Before going through all of Dan’s images I hadn’t noticed this one before, now I can’t stop noticing it. It just seems like an incredibly image to me. I love the way it is composed and the mood that is set in the image. I think it’s a fantastic image.
Why inspires you was the next question.
I first get my inspiration by looking out the window of my home. I have a terrific view of San Francisco Bay and am constantly moved by its charm and beauty. Nature, in all of its grandeur, has always been my strongest inspiration. Whether its being on the bay, along the coastline, in the middle of the city, or even backpacking at 10,000 feet high up in the mountains, I am constantly moved by nature and the beauty it provides us.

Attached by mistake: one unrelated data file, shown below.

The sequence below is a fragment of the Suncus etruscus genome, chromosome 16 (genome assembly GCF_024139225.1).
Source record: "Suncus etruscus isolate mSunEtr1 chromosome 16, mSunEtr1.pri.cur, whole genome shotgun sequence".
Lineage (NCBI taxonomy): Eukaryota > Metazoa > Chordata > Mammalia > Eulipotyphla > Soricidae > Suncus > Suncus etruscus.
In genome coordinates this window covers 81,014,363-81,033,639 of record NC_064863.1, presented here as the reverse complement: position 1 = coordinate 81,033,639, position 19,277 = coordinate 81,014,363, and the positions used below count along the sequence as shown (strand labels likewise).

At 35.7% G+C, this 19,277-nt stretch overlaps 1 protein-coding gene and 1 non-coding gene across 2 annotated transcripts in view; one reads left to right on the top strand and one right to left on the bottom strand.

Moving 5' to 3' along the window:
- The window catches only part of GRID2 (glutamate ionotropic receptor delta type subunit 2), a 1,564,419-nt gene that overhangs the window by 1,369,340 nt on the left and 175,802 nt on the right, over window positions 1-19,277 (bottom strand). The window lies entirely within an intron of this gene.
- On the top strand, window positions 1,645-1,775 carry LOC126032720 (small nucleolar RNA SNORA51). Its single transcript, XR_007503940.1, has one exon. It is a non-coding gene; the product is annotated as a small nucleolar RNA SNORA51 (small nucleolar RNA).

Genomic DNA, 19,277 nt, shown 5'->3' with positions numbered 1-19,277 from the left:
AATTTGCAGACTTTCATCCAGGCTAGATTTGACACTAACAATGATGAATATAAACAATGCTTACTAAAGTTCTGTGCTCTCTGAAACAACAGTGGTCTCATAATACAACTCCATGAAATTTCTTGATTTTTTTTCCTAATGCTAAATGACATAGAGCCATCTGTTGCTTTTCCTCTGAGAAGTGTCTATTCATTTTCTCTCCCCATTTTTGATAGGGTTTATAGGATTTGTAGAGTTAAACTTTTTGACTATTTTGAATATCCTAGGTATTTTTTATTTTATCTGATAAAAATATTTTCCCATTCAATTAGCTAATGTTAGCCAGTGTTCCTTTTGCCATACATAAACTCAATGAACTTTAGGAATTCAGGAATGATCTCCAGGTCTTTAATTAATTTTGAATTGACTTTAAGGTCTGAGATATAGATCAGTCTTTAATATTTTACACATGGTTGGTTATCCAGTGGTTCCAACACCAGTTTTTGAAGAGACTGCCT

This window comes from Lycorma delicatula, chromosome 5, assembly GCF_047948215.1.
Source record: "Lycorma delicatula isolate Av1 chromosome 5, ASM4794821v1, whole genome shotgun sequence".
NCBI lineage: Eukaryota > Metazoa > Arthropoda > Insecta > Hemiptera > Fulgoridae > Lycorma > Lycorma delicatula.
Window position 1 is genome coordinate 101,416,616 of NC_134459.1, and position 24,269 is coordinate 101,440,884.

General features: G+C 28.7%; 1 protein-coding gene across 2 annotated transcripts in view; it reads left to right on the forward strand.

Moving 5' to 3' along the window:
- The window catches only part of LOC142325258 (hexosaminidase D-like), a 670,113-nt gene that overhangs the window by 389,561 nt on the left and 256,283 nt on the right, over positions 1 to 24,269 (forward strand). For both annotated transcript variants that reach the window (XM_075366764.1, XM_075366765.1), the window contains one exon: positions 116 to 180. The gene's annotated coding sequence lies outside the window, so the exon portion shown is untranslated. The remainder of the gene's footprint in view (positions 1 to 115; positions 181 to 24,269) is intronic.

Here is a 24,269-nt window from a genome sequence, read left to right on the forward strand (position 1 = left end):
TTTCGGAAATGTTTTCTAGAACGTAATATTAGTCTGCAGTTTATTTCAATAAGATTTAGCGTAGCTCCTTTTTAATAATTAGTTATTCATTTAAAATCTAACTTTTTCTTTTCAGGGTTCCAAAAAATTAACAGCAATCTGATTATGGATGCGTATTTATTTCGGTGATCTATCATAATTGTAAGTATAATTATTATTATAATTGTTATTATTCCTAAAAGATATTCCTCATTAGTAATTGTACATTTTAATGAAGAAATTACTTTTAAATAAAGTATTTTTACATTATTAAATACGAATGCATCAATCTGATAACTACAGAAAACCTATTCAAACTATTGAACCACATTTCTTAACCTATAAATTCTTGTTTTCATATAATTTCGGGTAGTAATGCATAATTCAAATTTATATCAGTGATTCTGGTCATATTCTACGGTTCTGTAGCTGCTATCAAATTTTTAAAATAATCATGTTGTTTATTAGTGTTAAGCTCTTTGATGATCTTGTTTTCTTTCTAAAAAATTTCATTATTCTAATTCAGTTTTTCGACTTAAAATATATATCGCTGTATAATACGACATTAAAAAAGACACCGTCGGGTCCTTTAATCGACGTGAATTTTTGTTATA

I’m also inspired by the works of other great photographers and the emotion I feel while viewing their form of expression.
And finally, I’m inspired by the photographer friends I’ve made, the people who follow me online, and certainly the people who have bought my art. All of whom seem to have the same passion for this expression we call photography.
As you look through Dan’s blog and his Google+ page you can see that there are things that he loves to photograph. He does them over and over again. I don’t mean that in a bad way. I think you get the best photos if you constantly go back somewhere. Especially different times of the day, different times during the year. It’s something I wish I did more of.